Environmental, Social and Governance-Ratings and Risk in Sweden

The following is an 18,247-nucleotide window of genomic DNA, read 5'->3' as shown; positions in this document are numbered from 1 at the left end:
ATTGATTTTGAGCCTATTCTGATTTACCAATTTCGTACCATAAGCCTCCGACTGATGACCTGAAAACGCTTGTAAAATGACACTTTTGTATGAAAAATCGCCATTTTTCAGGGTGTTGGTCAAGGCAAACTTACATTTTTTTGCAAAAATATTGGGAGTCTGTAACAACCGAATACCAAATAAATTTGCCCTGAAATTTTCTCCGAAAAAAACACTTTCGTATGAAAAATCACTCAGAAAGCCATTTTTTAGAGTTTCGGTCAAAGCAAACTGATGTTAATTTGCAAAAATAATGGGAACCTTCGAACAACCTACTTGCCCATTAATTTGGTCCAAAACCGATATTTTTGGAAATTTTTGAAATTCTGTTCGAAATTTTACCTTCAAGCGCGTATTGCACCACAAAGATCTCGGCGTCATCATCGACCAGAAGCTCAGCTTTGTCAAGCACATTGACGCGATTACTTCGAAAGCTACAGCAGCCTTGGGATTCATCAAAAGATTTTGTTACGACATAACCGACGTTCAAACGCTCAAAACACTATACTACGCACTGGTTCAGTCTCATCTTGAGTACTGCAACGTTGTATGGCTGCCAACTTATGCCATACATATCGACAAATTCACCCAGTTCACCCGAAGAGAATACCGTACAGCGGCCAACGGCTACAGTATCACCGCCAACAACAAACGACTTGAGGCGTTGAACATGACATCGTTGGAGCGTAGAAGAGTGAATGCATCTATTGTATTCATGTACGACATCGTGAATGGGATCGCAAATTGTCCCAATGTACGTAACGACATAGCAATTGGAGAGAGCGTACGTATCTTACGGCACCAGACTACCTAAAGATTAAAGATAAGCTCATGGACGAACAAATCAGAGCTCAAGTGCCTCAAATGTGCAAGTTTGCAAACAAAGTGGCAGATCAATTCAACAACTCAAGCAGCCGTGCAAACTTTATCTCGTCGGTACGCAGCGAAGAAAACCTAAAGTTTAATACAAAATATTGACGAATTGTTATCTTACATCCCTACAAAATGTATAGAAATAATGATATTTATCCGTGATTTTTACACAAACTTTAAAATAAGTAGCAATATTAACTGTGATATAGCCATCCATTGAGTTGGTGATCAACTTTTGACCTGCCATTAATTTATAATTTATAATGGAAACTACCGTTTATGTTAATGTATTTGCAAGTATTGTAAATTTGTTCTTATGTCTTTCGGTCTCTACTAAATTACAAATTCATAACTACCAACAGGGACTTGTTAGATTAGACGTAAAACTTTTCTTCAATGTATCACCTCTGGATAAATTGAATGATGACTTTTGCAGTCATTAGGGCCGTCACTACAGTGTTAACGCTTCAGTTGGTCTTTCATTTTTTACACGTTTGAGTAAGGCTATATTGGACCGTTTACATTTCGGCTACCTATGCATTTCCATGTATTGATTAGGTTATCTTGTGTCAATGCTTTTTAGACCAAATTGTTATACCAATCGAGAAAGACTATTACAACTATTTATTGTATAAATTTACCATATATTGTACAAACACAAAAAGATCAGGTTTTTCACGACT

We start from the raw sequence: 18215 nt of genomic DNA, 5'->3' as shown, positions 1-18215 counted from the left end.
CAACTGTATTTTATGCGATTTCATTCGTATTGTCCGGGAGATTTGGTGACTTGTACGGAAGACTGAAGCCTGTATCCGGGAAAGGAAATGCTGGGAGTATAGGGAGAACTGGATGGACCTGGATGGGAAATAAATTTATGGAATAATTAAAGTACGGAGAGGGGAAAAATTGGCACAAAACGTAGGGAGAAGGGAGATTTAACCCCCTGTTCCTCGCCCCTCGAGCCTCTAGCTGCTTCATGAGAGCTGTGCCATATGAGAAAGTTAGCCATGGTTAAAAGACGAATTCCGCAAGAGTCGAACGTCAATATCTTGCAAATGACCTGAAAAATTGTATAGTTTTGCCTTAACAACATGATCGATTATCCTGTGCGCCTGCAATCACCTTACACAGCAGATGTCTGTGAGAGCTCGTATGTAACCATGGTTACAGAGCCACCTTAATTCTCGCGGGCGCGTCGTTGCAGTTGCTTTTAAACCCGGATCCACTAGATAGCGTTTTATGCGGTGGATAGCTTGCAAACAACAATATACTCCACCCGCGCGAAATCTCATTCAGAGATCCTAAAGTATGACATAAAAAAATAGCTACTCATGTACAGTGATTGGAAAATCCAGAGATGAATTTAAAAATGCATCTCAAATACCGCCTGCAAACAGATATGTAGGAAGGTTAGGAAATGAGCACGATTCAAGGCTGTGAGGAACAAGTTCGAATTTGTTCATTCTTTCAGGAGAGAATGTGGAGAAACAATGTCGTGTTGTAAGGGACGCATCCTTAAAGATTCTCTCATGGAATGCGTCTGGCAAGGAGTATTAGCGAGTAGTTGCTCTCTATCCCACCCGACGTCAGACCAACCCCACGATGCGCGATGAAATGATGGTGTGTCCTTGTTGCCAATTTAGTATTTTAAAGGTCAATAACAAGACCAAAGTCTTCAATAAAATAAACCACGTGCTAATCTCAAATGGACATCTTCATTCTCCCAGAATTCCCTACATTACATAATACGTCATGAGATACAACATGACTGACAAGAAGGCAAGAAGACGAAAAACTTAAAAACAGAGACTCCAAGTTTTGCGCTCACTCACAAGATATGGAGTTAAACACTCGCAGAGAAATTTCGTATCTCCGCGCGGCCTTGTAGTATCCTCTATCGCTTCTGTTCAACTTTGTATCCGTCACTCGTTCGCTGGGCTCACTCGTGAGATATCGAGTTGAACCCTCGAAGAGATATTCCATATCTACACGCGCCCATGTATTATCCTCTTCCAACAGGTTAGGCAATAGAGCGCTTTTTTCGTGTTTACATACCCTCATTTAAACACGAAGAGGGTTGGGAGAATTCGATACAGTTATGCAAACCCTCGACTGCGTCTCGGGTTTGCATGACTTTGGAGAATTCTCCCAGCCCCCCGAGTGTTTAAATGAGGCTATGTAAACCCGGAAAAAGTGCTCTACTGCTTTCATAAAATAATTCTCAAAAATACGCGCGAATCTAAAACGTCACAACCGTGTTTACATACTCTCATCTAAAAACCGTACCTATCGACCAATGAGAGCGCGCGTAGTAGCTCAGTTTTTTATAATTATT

Abstract: Sustainability and Corporate Social Responsibility (CSR) are increasingly important subjects in today's society. To measure a company's Corporate Social Performance (CSP); the ESG-rating has been developed throughout the years. As investors and the public are starting to acknowledge a company's sustainable actions and the importance of these, more and more companies choses to be rated using ESG-rating. As the knowledge around the subject has started to increase, we want to find out if it affects the risk of a company or an investment? Theories relating to the topic, such as stakeholder theory, suggests that satisfying all of a company’s stakeholders creates value for a company. Previous studies in the topic has interpreted this as high ESG-ratings should equal lower risks for the company. Additionally, previous studies in the relationship between sustainability and profitability shows a positive correlation between the two, meaning that companies that incorporate sustainability in general have higher profits. The purpose of this study is to investigate if high ESG-ratings could lead to lower firm’s risk in Sweden. There has been a lot of previous research in the area, but none focusing on Sweden. The majority of the previous studies have concluded that there exists a negative relationship between CSP and a firm’s risk, which indicates that if a company would integrate CSR it could lower the risk. This study will include 145 Swedish companies with 2,610 firm-year observations from the period 2001-12-21 to 2019-12-31. The risk measures used are; Total Risk (Volatility), Systematic Risk (Beta) and Idiosyncratic Risk. As for the ESG-ratings, the data is obtained from ASSET4 from the database Thomson Reuters Eikon as the measure of CSP. Furthermore a multiple regression analysis is performed to statistically investigate the relationship between a company's ESG-rate (and the three pillars Environmental, Social and Governance) and risk. The study concluded that there exists a statistically significant positive relationship between Volatility and Idiosyncratic Risk and the ESG-score for Swedish firms. As for the individual pillars; Environmental (ENV), Social (SOC) and Governance (GOV); the result indicated that there existed a statistically significant positive relationship between Volatility and Idiosyncratic Risk with the two pillars; ENV and GOV, respectively. This suggests that the higher ESG-score, ENV and GOV-scores of Swedish firms the higher Volatility and Idiosyncratic Risk. Neither Volatility or Idiosyncratic risk showed a statistically significant relationship with the social pillar. Consequently we are not able to confirm the relationship between Volatility and Idiosyncratic Risk with the Social pillar. Regarding Beta, the study found no statistically significant relationship with the ESG-score, as well as for the individual pillars; Environmental, Social and Governance. Therefore we are not able to confirm a relationship for Beta and the ESG-score, ENV, SOC and GOV-scores. As a final remark this study concluded the opposite as for previous research and consequently this thesis has contributed with new knowledge within the area of ESG-rating and risk for Swedish companies.
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